Providing live captions for these synchronous office hours sessions will help students follow along with the discussion, especially if they’re hard of hearing or are in a location with a lot of background noise. For educators using Zoom, Rev’s Live Captions for Zoom Meetings and Webinars is a fast, accurate solution to automatically caption synchronous video conferencing events. Furthermore, transcripts of virtual office hours sessions can help students as a study aid ensuring they didn’t miss anything from the discussion.
It may also be good to set up an online method of communication where students can post their questions, opinions, or insights. This way they can cover more material outside of an educator’s limited office hours. If educators do go this route, it’s crucial to check the forum and interact with students regularly.
Structure time for students to build personal connections outside of class
In-person class allows students to become closer and even build friendships based on common interests outside of schoolwork. But the inherent physical distance of online classes can stunt meaningful communication between students. That’s why teachers should help students structure time with their peers to not only discuss the coursework, but to build personal connections as well. Discussion and personal reflection prompts can help spark conversations.
Involve students in the decision-making process
One of the best ways to find out what the students need is to simply ask them and then offer choices. Including them in the decision-making process will demonstrate that educators value their opinions and are making a concentrated effort to ask for student involvement.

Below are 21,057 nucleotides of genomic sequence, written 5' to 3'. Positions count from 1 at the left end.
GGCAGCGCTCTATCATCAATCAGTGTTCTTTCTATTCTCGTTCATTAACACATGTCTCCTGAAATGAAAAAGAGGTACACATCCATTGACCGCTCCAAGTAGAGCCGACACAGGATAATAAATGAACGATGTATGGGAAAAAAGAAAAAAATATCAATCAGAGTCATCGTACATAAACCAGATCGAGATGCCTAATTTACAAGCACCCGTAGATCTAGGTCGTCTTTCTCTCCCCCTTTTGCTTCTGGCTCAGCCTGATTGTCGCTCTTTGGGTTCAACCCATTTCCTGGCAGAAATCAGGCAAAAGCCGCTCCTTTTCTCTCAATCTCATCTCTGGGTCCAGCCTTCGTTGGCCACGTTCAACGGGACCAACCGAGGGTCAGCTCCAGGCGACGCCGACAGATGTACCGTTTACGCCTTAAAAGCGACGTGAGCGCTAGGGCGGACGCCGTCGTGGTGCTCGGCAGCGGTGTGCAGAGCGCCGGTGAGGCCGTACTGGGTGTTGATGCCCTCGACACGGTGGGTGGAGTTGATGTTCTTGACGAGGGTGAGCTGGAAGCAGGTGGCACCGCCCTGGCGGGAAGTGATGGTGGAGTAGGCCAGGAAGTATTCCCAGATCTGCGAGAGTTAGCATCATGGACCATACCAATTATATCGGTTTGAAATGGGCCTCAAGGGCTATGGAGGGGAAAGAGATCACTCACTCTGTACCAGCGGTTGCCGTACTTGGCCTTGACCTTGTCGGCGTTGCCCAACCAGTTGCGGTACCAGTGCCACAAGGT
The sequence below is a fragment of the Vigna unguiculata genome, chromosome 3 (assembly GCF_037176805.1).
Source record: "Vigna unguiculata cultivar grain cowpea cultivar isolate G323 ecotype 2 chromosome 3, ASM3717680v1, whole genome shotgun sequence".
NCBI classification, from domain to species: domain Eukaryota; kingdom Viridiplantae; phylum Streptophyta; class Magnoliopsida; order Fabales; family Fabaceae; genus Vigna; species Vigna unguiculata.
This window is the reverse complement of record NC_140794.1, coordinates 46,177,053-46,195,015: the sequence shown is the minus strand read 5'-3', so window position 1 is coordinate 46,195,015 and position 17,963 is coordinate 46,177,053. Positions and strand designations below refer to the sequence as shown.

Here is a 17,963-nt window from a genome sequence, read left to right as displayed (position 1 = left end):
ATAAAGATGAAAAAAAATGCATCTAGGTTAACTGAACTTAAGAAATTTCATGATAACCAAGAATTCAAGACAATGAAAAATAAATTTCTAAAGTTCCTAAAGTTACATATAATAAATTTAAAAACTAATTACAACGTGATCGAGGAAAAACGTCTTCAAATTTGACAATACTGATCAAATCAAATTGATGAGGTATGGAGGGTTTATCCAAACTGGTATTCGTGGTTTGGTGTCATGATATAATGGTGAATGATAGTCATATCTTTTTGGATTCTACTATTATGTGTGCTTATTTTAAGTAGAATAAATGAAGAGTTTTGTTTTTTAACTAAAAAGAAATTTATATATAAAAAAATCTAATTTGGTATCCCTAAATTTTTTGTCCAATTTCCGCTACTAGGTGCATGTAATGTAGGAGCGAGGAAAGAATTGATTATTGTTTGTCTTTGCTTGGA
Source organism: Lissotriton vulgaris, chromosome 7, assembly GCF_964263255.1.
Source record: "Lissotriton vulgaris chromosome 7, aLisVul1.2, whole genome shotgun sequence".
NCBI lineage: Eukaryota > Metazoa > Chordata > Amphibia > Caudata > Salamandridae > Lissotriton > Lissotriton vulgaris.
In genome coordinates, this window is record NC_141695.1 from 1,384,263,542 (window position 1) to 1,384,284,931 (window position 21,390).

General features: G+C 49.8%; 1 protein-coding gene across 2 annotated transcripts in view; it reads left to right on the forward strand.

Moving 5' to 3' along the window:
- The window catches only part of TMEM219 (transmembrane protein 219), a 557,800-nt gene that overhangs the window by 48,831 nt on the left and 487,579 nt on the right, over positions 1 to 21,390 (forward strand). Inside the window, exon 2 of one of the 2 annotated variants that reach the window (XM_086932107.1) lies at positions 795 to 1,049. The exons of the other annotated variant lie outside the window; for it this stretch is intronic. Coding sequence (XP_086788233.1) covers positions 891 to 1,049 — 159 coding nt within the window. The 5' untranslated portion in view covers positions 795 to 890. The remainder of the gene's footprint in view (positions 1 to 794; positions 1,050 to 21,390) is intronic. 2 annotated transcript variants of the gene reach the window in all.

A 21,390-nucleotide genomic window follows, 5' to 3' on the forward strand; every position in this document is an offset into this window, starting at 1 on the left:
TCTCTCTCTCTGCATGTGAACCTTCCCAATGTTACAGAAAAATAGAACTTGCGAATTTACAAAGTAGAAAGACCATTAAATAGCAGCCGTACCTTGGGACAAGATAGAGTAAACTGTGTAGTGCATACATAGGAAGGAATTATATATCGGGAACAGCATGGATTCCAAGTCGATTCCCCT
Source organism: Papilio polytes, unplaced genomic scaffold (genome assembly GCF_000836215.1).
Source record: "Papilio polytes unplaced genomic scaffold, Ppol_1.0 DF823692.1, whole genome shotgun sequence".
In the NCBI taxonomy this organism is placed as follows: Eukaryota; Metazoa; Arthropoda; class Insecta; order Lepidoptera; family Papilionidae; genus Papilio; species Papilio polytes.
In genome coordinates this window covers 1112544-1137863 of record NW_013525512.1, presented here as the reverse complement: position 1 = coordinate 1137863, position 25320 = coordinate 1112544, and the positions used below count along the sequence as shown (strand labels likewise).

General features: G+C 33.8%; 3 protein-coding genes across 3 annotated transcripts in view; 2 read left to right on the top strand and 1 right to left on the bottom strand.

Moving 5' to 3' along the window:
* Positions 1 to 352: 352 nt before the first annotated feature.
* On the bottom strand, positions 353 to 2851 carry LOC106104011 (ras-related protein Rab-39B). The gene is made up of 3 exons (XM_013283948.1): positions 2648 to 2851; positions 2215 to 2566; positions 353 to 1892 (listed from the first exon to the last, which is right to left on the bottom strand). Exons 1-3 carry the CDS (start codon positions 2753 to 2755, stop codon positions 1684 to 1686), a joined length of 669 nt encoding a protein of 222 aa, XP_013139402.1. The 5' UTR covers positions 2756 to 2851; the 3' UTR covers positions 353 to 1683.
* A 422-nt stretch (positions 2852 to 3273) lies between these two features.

Polling solutions like Google Forms or SurveyMonkey, or even the discussion boards within a Learning Management System (LMS), can help instructors gather feedback. When students can help steer the conversation, they often become more engaged in the learning process. People are, generally, better contributors to projects when they have a stake in them.
Teachers may also use technology to introduce tests or pop quizzes related to the class. Even if the results of the test will not count towards the final grade, the effort of having to take the examination will help bookmark a certain portion of the course. Also, it will inform the teacher about what information is most easily retained by the students.
Relate to real life-issues and offer flexibility
Teaching online courses requires plenty of work. In trying to maintain a certain standard, it is sometimes easy to overlook the fact that students are people facing the same occasional personal issues as anyone else. Your goal is to personalize your lessons and adapt your methods so that the class is most helpful to your pupils.
Especially in a time when educators, students, and their families are dealing with a pandemic in different ways, there will be those who may fall behind in their work. Health, monetary, and family issues can affect everyone. By speaking openly and actively seeking a solution, instructors can build long-lasting connections with their students.
Why building connection with online students is vital
Online teaching is likely to stay popular as the COVID-19 pandemic continues to sow uncertainty in schools across the world. However, whether it’s through a screen or face-to-face, an authentic sense of connection between teacher and students is vital. These connections do not occur accidentally — it takes effort. But with the right tools and the right attitude, instructors can relate with their students, build lasting connections, and enrich the learning process.